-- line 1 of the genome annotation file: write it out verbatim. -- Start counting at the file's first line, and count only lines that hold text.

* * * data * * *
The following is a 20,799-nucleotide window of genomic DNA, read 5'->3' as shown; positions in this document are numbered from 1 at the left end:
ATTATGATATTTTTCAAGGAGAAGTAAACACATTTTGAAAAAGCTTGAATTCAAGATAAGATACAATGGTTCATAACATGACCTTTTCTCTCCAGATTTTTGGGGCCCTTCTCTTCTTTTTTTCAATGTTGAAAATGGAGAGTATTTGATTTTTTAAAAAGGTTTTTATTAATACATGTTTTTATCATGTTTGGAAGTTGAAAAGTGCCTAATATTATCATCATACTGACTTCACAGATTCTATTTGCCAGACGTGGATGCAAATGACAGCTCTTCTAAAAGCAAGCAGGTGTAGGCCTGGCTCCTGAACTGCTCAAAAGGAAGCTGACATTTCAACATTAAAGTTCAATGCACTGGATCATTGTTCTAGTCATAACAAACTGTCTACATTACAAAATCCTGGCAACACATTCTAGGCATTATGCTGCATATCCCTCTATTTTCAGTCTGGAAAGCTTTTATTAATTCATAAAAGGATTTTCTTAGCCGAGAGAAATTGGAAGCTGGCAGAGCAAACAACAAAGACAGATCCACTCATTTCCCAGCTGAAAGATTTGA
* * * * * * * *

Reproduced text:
The following is a 20,799-nucleotide window of genomic DNA, read 5'->3' as shown; positions in this document are numbered from 1 at the left end: